Mental Health Self-Care Tips for the Upcoming Holiday Season
The holidays are meant to be the happiest time of the year. But what happens when the holidays are a trigger for you? Unrealistic expectations of happiness, financial troubles, excessive food consumptions… there are tons of reason the holidays might not be your favorite time of the year. And that is OK.
Holidays are known in the mental health community as a very triggering season, and some people have mental health crises during this time. From dealing with family members that may not understand mental health and mental illness to recovering from alcohol abuse, the holidays can seem unbearable.
Here are some simple tips to help ease some stress that come along with the up coming season:
1. Your expectations.
Nothing is perfect, including the holidays. So try not to stress on the small things. If you try to make the holidays the absolute best thing ever, I think you will always fall short.
2. Use your support system.
Use your support system, whether that be friends, family or health care providers. Reach out to your support system and attempt to address any issues surrounding the holidays. Do not feel ashamed of reaching out. The holidays can be very common trigger for many people with mental illness.
3. Try something different.
Perhaps sitting down and eating dinners and exchanging gifts is the worst part of your year. Why not try something different this year? Going to a family/friend movie night or a bowling night. Although a lot of people love sticking to their traditions making the suggestion to try something else might just be enough to encourage them to try it!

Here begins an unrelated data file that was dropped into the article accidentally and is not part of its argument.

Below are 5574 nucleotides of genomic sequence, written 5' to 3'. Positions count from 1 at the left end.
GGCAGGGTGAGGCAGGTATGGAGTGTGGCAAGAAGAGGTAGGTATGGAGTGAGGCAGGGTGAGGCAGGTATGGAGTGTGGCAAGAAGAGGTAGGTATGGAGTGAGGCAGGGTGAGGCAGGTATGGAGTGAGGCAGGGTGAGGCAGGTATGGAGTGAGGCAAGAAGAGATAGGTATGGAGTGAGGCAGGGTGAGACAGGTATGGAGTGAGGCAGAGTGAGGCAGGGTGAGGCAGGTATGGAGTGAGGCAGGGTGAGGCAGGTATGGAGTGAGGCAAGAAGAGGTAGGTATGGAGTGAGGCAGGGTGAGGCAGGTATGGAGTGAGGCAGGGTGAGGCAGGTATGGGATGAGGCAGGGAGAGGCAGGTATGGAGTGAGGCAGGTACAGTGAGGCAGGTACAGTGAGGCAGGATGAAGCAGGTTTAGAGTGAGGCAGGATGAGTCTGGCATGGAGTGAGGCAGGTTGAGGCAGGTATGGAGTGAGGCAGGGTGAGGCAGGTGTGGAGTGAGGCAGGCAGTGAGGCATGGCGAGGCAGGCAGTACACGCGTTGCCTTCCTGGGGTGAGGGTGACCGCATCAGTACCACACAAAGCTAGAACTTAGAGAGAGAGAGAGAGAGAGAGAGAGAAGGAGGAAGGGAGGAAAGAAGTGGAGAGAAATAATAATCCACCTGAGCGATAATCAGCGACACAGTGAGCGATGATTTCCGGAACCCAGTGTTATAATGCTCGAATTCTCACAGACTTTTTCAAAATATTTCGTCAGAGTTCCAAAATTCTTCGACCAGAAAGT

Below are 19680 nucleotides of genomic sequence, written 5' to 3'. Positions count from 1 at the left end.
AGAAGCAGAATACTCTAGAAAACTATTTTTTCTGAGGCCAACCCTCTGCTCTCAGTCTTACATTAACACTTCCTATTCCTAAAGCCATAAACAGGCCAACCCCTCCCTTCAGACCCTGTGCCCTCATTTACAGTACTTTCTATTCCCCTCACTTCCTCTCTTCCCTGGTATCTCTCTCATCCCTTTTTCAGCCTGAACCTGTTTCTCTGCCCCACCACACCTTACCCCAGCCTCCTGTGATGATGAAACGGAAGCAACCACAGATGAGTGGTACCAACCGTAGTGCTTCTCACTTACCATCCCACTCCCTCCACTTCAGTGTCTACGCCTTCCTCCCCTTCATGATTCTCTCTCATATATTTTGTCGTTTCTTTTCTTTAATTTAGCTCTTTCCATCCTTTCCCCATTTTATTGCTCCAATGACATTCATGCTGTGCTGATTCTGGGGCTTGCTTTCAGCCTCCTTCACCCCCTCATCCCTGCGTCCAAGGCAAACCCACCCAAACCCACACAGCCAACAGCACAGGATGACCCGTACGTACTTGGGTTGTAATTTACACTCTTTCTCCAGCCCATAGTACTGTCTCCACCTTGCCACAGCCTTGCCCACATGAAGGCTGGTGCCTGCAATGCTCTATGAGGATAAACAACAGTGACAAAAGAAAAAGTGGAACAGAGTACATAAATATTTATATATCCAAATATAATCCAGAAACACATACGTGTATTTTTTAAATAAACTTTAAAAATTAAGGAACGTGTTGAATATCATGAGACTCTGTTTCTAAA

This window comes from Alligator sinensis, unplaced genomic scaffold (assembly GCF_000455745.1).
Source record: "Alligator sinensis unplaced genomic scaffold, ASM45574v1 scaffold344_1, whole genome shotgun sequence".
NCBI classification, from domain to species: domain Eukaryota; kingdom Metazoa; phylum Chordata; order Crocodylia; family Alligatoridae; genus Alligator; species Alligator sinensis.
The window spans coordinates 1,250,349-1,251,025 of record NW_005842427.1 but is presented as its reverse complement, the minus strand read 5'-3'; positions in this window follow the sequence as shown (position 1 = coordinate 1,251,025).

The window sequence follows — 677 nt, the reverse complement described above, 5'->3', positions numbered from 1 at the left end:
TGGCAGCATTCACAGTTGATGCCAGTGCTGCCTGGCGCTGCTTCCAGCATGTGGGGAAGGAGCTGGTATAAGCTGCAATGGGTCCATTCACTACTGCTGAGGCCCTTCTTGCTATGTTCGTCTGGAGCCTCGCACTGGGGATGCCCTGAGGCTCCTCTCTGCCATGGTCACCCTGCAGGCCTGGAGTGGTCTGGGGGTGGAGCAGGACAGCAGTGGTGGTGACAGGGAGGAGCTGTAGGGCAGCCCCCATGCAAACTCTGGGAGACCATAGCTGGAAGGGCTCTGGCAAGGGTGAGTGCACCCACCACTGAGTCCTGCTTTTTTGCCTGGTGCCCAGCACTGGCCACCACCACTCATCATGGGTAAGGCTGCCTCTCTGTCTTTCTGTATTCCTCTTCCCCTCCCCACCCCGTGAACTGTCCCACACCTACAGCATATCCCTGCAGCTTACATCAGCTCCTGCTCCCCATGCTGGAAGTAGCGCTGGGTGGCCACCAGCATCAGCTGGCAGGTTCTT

4. Remember self-care and time to yourself.
Although you may be doing a lot of running around this season remember to take time for yourself as well. In the season of giving it’s easy to forget about self care, so try to run yourself a nice bath, getting your nails done or watch your favorite show. Whatever it might be, just remember your mental health comes first!
5. Plan ahead.
Planning ahead and scheduling in advance can help relieve any stress about how you will be able to do everything. Try to work around schedules and remember to keep your own person schedule in mind. For some, daily schedules are very important and need a big consideration when planning ahead.
6. Keep your spending modest.
Remember, it’s the thought that counts. You do not need to buy the most expensive gifts for everyone on your list. Just because it cost a lot does not mean it is the best gift you can find. Keep an open mind when gift giving. Make a budget before shopping so you can still pay all bills and expenses when the season ends.
Remember to sleep. Sleeping is extremely important and needed during the holiday season! Having multiple late nights out during the season will not help you one bit.
The holidays seem to push this idea that in order to be jolly you need to celebrate by eating and drinking. Well, that’s false. Especially for people with addiction, the holidays may seem very horrifying. Avoid any situations that may encourage the use of alcohol. Insure you have a safety net and support around you. And always ask for help if needed.
Take it easy this upcoming holiday and remember to keep your mental health as your top priority. Being healthy comes first! Try making your own list of personal tips and tricks to keep by your side for future reference.
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